|Revised Romanization||Seol Chong|
Seol Chong (650 - 730 AD) was a leading scholar of the Unified Silla period. He studied Confucian writings and the related Chinese classics. He is also known by the courtesy name Chongji and the pen name Bingwoldang.
Seol was the son of the prominent Buddhist figure Wonhyo and the Silla princess Yoseok, the daughter of King Muyeol. He was of head-rank six in Silla's bone rank system. An account of his life is found in the Samguk Sagi, yeoljeon (biographies), vol. 6 and his achievements are mentioned as well in the Samguk Yusa's account of Wonhyo (vol. 5).
Seol Chong is best remembered for regularizing the idu and gugyeol scripts, which were the first systems for representing the Korean language in Chinese characters. The idu script had been in use previous to Seol Chong, but had lacked rigorous principles. Early in his career Seol is also credited with composing a short Confucian parable on kingship entitled The Warning of the Flower King (화왕계/花王戒) for King Sinmun of Silla. This parable is either repeated or paraphrased in the Samguk Sagi, and influenced later writers of the Joseon period. A typically Confucian text, it criticizes monarchs for valuing pleasure-seeking over righteous rule.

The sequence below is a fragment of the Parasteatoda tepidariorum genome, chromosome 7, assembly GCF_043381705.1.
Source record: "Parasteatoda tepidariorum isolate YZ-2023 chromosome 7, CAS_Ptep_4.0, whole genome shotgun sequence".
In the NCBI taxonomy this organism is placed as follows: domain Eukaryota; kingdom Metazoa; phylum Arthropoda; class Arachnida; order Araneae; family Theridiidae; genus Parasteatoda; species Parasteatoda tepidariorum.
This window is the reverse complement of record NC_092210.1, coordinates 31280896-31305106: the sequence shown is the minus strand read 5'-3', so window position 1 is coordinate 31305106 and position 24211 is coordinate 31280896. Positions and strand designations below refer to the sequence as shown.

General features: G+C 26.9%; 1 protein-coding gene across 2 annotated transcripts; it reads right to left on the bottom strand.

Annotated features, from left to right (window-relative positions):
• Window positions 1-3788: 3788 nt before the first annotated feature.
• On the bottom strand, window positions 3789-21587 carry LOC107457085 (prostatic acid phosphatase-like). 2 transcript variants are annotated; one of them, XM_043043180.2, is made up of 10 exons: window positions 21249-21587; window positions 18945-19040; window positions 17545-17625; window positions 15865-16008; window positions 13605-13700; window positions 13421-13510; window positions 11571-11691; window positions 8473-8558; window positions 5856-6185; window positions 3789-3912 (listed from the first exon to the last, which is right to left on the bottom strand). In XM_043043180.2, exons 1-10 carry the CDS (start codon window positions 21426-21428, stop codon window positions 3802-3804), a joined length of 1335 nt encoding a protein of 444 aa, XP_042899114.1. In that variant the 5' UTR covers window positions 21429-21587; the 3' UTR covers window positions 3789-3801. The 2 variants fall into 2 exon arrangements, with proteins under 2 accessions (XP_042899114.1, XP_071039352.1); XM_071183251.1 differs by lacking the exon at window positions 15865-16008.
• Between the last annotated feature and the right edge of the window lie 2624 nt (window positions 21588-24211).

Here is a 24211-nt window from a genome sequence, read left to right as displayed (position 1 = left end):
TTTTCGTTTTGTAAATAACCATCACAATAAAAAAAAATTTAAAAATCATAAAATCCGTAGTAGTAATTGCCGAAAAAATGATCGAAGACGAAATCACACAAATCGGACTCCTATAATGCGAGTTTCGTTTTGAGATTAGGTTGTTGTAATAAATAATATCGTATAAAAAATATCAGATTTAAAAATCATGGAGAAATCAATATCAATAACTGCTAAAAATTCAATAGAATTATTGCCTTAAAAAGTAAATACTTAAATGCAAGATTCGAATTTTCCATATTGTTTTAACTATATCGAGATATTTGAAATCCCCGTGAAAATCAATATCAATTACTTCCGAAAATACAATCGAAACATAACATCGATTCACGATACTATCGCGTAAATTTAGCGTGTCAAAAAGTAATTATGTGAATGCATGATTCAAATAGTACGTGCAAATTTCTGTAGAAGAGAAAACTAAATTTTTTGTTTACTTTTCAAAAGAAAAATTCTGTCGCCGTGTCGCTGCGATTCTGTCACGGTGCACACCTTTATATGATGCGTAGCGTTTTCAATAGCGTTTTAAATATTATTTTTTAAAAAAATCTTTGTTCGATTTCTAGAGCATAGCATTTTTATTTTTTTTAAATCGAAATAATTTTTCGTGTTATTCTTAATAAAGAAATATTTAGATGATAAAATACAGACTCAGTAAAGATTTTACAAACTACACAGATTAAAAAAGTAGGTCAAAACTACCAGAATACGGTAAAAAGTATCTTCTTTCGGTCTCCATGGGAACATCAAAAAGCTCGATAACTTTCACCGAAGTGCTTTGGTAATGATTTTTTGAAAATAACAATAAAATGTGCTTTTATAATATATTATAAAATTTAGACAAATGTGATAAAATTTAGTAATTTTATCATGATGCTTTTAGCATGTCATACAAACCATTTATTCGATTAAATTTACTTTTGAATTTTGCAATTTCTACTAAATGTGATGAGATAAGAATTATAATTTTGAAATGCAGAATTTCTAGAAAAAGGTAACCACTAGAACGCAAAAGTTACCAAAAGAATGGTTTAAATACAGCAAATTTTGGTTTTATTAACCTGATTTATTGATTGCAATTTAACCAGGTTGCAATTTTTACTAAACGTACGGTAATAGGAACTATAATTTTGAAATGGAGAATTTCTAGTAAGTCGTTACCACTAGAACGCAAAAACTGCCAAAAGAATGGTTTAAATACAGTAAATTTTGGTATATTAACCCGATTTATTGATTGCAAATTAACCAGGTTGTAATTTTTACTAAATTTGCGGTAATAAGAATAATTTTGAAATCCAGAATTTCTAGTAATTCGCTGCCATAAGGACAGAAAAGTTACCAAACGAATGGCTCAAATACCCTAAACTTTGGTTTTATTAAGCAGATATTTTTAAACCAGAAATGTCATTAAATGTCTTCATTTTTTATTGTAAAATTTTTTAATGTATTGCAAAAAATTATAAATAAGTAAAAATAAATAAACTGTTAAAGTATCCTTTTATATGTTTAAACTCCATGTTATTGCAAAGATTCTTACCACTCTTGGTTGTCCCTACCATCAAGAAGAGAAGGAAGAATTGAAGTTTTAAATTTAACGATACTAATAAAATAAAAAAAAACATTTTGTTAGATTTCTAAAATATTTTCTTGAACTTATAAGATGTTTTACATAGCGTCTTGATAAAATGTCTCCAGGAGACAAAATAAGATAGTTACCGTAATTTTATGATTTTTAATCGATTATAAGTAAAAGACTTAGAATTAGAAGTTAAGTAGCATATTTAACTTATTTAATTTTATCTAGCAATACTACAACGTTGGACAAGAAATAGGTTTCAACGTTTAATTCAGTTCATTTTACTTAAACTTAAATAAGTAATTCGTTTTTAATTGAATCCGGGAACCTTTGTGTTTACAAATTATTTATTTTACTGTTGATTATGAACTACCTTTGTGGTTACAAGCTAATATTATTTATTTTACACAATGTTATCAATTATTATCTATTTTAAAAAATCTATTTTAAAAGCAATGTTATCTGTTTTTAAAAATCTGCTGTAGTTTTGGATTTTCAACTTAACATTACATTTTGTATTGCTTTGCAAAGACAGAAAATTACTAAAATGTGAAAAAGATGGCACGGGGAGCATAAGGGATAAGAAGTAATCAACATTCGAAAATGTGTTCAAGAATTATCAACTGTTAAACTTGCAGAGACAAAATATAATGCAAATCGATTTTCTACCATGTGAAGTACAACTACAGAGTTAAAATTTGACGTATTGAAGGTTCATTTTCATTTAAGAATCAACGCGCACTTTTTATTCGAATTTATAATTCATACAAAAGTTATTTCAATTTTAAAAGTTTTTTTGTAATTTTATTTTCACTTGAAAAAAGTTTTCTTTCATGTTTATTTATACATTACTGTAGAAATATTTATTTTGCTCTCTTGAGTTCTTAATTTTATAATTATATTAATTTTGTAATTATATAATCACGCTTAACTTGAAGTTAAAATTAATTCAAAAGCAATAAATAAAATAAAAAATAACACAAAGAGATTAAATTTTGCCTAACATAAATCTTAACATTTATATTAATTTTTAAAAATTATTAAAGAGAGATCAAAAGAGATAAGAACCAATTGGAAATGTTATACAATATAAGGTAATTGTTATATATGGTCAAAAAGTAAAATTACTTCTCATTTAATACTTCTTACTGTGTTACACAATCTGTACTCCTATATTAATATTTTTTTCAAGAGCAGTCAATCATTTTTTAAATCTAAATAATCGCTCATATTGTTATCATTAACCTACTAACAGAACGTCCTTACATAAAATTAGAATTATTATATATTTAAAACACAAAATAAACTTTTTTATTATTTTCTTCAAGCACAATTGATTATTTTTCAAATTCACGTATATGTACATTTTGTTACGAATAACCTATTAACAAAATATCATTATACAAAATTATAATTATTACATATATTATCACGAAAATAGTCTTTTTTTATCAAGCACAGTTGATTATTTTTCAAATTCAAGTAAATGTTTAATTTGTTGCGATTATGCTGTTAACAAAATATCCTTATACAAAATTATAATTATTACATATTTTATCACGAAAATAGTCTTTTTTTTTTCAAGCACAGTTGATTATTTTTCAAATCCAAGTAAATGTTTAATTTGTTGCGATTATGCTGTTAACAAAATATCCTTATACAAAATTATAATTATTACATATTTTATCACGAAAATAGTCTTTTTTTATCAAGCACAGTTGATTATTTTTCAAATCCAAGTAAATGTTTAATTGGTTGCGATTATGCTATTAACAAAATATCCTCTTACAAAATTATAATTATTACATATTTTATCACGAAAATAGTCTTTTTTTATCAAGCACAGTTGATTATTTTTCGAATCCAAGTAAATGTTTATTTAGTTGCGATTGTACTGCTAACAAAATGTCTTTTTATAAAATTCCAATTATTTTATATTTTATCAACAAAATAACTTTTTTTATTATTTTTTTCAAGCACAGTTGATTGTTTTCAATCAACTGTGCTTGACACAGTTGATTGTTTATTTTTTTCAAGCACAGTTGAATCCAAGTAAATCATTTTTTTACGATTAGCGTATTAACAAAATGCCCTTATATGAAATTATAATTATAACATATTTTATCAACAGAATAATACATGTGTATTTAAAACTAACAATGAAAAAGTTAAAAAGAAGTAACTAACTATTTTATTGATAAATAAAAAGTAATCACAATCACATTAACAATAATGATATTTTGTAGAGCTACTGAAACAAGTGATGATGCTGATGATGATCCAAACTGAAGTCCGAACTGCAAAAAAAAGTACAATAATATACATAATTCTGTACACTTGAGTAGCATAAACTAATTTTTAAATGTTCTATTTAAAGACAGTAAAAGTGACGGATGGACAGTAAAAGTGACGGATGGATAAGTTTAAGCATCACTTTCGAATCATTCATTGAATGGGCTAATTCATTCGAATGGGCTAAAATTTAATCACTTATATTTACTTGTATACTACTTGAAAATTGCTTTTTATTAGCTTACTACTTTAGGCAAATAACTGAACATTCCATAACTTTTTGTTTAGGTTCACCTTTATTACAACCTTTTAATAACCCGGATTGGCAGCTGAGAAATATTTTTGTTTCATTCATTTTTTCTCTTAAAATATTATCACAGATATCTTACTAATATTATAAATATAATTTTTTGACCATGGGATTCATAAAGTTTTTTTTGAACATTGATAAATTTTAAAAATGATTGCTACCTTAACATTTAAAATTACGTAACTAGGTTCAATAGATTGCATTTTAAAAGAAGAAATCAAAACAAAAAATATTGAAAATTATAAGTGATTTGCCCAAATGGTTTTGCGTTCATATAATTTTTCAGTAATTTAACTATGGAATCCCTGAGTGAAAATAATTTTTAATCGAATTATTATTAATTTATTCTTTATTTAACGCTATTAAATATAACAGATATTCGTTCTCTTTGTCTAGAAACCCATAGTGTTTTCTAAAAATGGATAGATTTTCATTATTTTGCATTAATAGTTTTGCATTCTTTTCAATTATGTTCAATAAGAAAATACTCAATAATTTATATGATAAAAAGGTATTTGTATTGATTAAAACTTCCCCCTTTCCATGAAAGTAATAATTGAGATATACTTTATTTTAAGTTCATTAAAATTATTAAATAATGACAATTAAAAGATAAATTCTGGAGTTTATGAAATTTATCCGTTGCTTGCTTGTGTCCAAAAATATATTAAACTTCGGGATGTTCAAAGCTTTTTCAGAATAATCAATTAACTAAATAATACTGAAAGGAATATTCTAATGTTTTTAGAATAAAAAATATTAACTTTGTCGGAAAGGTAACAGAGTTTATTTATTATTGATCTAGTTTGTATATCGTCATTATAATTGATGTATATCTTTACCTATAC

Seol Chong is sometimes regarded as the progenitor of the Gyeongju Seol lineage. However, opinions on this differ, since the Seol family name is found as far back as the foundation of Silla.
He is also one of eighteen Korean Confucian sages who have been enshrined in the Korean National Confucian shrine.